Wednesday, February 15, 2012

Big Top Bits: Carson & Barnes Raises Stakes ... Kelly Miller Ends Drought in TX ... Judge Lifts Atlanta Ban on Ringling Elephants ... And More!

The Ringling elephants on parade in DC, 2006

Mixing it all up, for those out there at the platform, silent and curious, voyeurs of whatever it is you can't stay away from. OK, here we go! ...

American University grad student Guy Palace (fab name), interviewing me (along with Kenneth Feld and Paul Binder, but not together -- High Company, would you not say, for them?) for a Master thesis he's undertaking about how circuses market themselves. Fun telephone chat. Got me to thinking, what a subject Guy is addressing: Once upon a season, the big tops pitched exotica, incredible feats of magic, strange animals to big crowds; Lately, it seems they've defaulted to the kid angle wrapped in the American flag, the Big Sacred Holiday, spreading free or discounted tickets for the kiddies, pulling in families into the concession pits -- in brief: from midway grift long ago, to boiler room charity rackets hitting infamy in the 1970s, to designer snow cones today.

Know what? I fear its a diminishing demographic. Even new Big Apple Circus chief Guillaume Dufresnoy recently aired his regret with a reporter that, unlike over there in Europe, where adults attend circuses, here it's mostly kids and parents. Yes, when did the single adults lose interest? Study the old photos and see if there weren't more grown ups without kids sitting in the seats.

Scholars in the spotlights: Sponsored by the Circus Historical Society will be, annually, the Stuart Thayer Prize to "encourage the highest quality of research, scholarship and writing" focused on American circus history. Nice idea and reach. I am waiting for CHS, in particular Bandwagon's new editor Fred Pfening III, to actually commit in some form of monograph or consensus among CHS historians, over a "best of" list of the top circus history books. Pfening made disappointingly clear recently that he is not high on a book I have long admired, Earl Chapin May's -- wonderful read, in my opinion --The Circus From Rome to Ringling. If not that the tome, then what the one or ones, Mr. Pfening?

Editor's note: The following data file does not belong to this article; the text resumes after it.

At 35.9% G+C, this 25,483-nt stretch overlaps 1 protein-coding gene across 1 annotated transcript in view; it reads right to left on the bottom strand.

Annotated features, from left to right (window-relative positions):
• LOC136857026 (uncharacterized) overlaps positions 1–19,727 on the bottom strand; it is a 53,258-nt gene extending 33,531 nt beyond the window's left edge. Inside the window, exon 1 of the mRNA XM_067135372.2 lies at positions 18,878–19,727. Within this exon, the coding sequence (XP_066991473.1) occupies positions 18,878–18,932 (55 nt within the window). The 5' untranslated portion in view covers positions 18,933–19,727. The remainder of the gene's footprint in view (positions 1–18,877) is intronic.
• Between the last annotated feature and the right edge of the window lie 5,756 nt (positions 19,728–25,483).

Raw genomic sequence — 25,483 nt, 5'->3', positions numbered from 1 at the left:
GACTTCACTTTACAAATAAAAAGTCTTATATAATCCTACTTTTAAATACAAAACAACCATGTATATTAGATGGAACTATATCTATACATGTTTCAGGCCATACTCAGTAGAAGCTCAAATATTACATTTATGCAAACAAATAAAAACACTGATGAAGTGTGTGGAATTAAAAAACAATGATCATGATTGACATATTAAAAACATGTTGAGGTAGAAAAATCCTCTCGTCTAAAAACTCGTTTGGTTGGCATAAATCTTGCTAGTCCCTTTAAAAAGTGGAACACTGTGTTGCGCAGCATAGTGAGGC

Carson & Barnes very much in motion, sings new marketing man Dan Acree, e-mailing me his enthusiasm for the season ahead: "Barbara Byrd has raised the stakes and has committed C&B to keeping the family on the road." New show about to hit the dirt "has completely revamped everything from its brand to the way it market and sells tickets." A more "sophisticated approach" is promised. I am hoping this will extend to the performance itself. I would love to see a turnaround for this proud old show, under whose canvas in years gone by I've witnessed some of my most memorable circus shows, believe it or not. So there. Their revamped website has an expansively impressive look.

Atlanta Judge sides with the elephants. Despite animal control laws in the city outlawing the use of bull hooks, the pachyderms will perform. A Fulton Superior Court Judge issued a temporary restraining order lifting a ban on bull hooks issued by the Fulton County Board of Commissioners -- another victory for the Felds. They do well before judges; not nearly so in the court of public opinion.

New trendy outfit in Chicago marketing more than just frivolous average non-thinking entertainment: Organized by David and Diana Maas, it's called "The Windy City Circus: A Circus With a Purpose." It's a non profit, and did 'ya know, Circus Vargas is technically a non profit, too? A rather strangely ill-known fact.

Okay, I was just about to self-ban my cheap shots at the mud known to vex the Kelly-Miller lots (this year no exception -- so far), but then came e-mail provocation from show manager James Royal, from which I merrily quote: "The people of the Brownsville are delighted we are here in more ways than one. We ended their drought ... honestly." Perhaps North II and Royal I can market their show as the circus that lifts all crippling droughts into fertile lakes of fresh promise!

So, no more cracks about mud again -- unless the Royal of Royal asks for it.

And that's a rainy day wrap.

Put your mud away for another day: Kelly Miller the last day in Brownsville. Photo from Steve Copeland's blog.

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